In an Instagram post on September 22, Linda Evangelista, one of the top supermodels from the 1990s, revealed that she’s been suffering from a rare side effect of CoolSculpting. She said she’s become “unrecognizable” and “permanently deformed” despite undergoing “two painful, unsuccessful, corrective surgeries.”
She wrote: “To my followers who have wondered why I have not been working while my peers’ careers have been thriving, the reason is that I was brutally disfigured by Zeltiq’s CoolSculpting procedure which did the opposite of what it promised.”
According to a lawsuit Evangelista filed against the company, a few months after she had treatments to her abdomen, back and bra area, inner thighs, flanks, and chin, she developed “hard, bulging, painful masses under her skin in those areas. ” She was diagnosed with PAH in June 2016.
Despite the fact that more than 8 million people in the United States have undergone CoolSculpting as of 2019, according to the CoolSculpting website, most of us don’t know much about CoolSculpting—how it works or what happens when, as in Evangelista’s case, it does the opposite of what it should.
What Is It And What Does It Promise?
CoolSculpting is essentially what it sounds like. Through a process called cryolipolysis, cold temperatures are used to break down fat cells. Each treatment takes about an hour and the number of treatments depends on the body part being targeted. A few weeks after treatment, the frozen fat cells are eliminated from the body through the liver. According to Daniel Maman, a board-certified plastic surgeon based in New York, “The cells actually die and are ingested by the body.”
Most people notice full results within three months.
In 2009, researchers found that cryolipolysis resulted in “substantial fat reduction within 2 months of treatment,” and reduced fat in the treated area by 25 percent after six months. Dr. Whitney Bowe, a New York City-based dermatologist, told the New York Times that patients frequently undergo more than one treatment to the same area in order to reduce fat by up to 50 percent.
CoolSculpting isn’t meant for weight loss. Instead, it’s “meant for stubborn pockets of fat that are nonresponsive to diet and exercise in patients who are at their ideal body weight,” according to Dr. Paul M. Friedman, a dermatologist in Houston and the director of the Dermatology & Laser Surgery Center CoolSculpting.
CoolSculpting is FDA approved, noninvasive, and nonsurgical. It’s not covered by health insurance and usually costs between $600 to $3,000, according to Dr. Bowe.
When CoolSculpting Goes Wrong
Patients can experience a variety of side effects immediately after treatment or one to two weeks later. Those side effects include redness, bruising, tingling, stinging, and numbness, which can persist for a few weeks post procedure. More rare side effects include hernia, dizziness, hyperpigmentation, frostbite, or late-onset pain that can last for weeks.
The side effect Evangelista experienced is called Paradoxical hyperplasia (PAH). It’s the “gradual development of a visibly enlarged tissue volume, of varying size and shape, in the treatment area two to five months after the treatment.” Rather than shrink, the targeted area actually gets bigger. The company notes that it will not go away on its own and surgical intervention, like liposuction, is required for correction.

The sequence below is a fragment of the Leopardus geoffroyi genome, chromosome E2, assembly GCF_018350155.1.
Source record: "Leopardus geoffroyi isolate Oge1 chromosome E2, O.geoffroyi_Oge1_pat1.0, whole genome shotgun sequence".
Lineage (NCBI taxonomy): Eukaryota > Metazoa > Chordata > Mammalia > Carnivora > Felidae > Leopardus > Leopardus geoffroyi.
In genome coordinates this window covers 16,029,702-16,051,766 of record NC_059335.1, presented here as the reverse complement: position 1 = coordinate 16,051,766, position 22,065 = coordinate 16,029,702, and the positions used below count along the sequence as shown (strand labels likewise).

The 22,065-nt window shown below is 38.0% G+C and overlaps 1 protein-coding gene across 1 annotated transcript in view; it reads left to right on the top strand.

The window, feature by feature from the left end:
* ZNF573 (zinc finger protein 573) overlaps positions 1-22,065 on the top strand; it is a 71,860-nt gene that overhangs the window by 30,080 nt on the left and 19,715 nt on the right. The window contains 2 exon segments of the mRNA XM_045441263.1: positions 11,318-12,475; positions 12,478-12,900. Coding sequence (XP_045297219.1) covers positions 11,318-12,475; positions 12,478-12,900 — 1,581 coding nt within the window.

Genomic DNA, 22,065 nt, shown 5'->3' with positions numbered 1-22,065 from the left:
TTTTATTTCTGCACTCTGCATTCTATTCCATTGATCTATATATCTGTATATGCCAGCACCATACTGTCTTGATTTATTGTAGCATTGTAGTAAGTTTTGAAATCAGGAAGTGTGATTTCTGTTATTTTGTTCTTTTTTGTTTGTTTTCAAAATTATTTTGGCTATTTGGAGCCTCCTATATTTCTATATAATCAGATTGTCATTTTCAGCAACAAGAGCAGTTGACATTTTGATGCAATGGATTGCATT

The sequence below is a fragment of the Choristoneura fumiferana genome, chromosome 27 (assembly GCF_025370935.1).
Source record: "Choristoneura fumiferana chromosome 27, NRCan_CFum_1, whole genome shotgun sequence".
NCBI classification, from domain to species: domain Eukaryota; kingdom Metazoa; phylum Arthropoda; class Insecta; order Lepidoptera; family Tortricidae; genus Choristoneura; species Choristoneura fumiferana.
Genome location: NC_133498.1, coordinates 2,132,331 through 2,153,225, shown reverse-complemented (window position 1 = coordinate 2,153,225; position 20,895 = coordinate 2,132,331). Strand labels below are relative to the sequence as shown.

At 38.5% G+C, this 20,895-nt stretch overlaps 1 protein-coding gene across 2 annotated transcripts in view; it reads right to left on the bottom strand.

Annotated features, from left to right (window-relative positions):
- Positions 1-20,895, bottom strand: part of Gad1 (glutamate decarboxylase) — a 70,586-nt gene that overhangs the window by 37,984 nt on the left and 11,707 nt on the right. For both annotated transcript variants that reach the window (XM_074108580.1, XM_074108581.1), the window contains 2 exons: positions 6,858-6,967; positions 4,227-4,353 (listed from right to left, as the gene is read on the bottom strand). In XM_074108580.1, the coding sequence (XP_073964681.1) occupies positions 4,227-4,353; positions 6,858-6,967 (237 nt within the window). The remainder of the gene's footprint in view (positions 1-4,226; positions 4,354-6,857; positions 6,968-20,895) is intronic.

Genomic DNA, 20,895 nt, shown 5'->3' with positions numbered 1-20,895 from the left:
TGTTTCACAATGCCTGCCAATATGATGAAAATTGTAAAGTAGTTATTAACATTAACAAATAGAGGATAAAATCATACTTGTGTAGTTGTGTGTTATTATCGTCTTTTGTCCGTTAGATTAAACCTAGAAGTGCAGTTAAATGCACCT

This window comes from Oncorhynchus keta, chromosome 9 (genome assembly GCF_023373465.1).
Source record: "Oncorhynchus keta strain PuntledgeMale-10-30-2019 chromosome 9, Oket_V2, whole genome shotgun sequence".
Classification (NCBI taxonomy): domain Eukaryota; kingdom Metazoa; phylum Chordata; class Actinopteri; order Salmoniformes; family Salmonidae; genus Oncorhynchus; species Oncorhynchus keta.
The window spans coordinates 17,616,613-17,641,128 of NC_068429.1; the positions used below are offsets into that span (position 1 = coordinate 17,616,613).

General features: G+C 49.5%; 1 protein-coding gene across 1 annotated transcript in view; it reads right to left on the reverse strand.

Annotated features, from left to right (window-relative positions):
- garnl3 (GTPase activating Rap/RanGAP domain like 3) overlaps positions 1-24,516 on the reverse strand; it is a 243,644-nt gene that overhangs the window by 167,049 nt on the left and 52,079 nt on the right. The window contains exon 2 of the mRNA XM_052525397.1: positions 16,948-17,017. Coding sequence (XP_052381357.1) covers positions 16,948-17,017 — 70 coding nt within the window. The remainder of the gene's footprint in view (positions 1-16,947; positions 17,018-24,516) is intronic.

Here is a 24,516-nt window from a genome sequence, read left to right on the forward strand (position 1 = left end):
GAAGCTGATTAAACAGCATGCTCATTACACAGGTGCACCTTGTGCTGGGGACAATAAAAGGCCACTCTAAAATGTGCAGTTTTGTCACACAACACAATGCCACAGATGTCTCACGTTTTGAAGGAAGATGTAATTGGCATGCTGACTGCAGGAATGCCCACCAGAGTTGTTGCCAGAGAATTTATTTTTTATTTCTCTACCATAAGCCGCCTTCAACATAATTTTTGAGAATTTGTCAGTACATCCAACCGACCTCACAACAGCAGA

Unfortunately, surgery isn’t guaranteed to correct the issue, which is Evangelista’s experience. She underwent full body liposuctions. They were not only unsuccessful, but left her with scarring.
According to the company that licenses CoolSculpting, Zeltiq, PAH happens in one out of every 4,000 treatments. However, the actual risk to patients seems to be much higher. A recent study found that PAH occurs in one out of every 666 patients.
In her lawsuit, Evangelista claims that she was not made aware of the risk of PAH. She wrote, “PAH has not only destroyed my livelihood, it has sent me into a cycle of deep depression, profound sadness, and the lowest depths of self-loathing.”
Troy Pittman, a board-certified Washington, D.C.-based plastic surgeon, told the Seattle Times that he’s observed PAH in his practice “several times.” When it comes to CoolSculpting, he urges folks to remember that, “Just because it says ‘noninvasive’ doesn’t mean it’s without risk,” and adds, “I think sometimes if it seems too good to be true, it is.”
Whatever you think of celebrities getting procedures done to make them look a certain way (thereby perpetuating impossible beauty standards), it’s important to keep in mind that celebrities are human. They are subject to insecurities and societal pressures. They are as entitled as anyone to make a choice for their own body. Going into a procedure expecting one outcome and then experiencing the exact opposite outcome is devastating. Pittman go as far as calling it “psychologically disturbing.”
In her post, Evangelista wrote that she’s “so tired of living this way.” She wrote: “I would like to walk out my door with my head held high, despite not looking like myself any longer.”
Evangelista hopes by speaking out she’s taking the first steps toward making that happen.
It’s a hope we can all support.